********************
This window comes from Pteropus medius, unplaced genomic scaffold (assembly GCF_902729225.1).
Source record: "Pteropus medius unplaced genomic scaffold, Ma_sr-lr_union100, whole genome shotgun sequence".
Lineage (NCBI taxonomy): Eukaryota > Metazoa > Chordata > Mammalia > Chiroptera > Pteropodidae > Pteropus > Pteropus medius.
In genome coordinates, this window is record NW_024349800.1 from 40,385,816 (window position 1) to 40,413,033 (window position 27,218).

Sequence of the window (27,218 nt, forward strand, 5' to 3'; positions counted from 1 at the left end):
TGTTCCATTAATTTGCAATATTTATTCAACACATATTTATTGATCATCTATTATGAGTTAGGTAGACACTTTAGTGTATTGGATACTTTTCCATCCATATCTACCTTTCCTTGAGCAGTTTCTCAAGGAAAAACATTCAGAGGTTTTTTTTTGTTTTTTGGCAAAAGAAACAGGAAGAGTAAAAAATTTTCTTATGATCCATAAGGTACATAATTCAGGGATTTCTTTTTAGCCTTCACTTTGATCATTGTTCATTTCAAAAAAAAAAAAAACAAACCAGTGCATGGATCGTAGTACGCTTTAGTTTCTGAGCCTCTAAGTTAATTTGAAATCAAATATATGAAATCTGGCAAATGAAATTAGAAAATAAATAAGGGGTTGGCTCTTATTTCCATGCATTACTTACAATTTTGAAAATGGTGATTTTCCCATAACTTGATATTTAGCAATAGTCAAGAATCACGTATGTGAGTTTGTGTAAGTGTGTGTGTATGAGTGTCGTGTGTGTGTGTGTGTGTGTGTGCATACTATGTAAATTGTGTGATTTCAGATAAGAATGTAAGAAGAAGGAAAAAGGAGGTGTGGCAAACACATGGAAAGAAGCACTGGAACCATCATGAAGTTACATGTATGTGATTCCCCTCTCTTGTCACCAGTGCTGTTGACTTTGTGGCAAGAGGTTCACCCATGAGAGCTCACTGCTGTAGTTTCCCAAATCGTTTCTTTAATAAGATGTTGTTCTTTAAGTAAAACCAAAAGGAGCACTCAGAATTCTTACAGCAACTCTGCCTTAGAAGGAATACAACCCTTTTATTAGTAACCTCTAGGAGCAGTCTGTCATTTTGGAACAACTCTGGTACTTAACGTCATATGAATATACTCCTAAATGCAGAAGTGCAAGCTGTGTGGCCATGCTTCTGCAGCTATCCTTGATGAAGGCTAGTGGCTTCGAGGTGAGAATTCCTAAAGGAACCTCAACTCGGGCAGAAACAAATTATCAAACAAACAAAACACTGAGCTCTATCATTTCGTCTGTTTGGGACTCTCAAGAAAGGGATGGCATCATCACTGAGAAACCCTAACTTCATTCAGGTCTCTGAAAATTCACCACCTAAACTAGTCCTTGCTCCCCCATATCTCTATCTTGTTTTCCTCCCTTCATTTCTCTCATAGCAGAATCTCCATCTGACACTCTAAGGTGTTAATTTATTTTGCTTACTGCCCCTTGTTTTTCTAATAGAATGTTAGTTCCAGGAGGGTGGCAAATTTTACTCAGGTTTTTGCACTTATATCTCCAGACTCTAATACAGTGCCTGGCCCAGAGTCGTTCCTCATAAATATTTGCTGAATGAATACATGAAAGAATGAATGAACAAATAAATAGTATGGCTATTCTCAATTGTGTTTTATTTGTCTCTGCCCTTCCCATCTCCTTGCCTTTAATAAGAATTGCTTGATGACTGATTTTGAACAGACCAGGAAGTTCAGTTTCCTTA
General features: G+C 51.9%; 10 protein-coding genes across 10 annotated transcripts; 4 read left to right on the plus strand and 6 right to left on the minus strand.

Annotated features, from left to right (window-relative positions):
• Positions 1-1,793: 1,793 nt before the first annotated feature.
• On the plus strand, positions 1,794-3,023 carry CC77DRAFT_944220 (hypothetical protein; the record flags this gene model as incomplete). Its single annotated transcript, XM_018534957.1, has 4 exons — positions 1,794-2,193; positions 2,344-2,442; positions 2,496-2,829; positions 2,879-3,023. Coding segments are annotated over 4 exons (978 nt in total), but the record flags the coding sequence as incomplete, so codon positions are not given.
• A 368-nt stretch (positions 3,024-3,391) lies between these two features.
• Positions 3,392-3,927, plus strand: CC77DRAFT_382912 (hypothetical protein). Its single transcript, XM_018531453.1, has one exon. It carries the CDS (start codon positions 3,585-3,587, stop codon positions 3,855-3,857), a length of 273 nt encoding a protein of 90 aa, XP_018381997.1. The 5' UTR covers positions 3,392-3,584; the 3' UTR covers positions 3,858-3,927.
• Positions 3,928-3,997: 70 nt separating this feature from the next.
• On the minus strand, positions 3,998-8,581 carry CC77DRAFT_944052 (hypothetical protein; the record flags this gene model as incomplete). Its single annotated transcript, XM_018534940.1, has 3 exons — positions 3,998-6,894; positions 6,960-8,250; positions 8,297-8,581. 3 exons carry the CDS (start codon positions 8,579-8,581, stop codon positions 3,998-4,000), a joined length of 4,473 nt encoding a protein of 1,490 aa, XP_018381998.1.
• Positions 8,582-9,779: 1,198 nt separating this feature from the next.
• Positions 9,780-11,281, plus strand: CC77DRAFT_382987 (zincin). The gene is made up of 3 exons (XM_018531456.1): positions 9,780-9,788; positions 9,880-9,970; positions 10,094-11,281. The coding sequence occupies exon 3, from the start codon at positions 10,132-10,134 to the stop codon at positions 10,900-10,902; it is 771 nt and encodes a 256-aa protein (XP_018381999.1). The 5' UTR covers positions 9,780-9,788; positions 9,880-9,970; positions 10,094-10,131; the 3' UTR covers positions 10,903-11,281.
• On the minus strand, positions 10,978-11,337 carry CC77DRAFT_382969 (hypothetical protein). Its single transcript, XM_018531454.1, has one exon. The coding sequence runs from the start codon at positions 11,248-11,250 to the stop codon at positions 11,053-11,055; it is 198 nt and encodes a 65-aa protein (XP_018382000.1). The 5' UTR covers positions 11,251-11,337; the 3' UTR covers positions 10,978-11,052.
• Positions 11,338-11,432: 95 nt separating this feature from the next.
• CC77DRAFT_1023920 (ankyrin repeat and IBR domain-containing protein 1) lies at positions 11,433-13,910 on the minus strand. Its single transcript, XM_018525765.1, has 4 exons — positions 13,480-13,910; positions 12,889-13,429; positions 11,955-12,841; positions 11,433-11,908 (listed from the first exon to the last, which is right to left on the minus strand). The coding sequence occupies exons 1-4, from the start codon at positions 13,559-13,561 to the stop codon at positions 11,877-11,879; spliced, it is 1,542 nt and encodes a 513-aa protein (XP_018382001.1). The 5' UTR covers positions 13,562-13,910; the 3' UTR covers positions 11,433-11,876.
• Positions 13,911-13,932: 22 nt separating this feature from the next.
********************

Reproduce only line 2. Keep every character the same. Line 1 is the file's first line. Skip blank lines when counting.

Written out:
Source record: "Pteropus medius unplaced genomic scaffold, Ma_sr-lr_union100, whole genome shotgun sequence".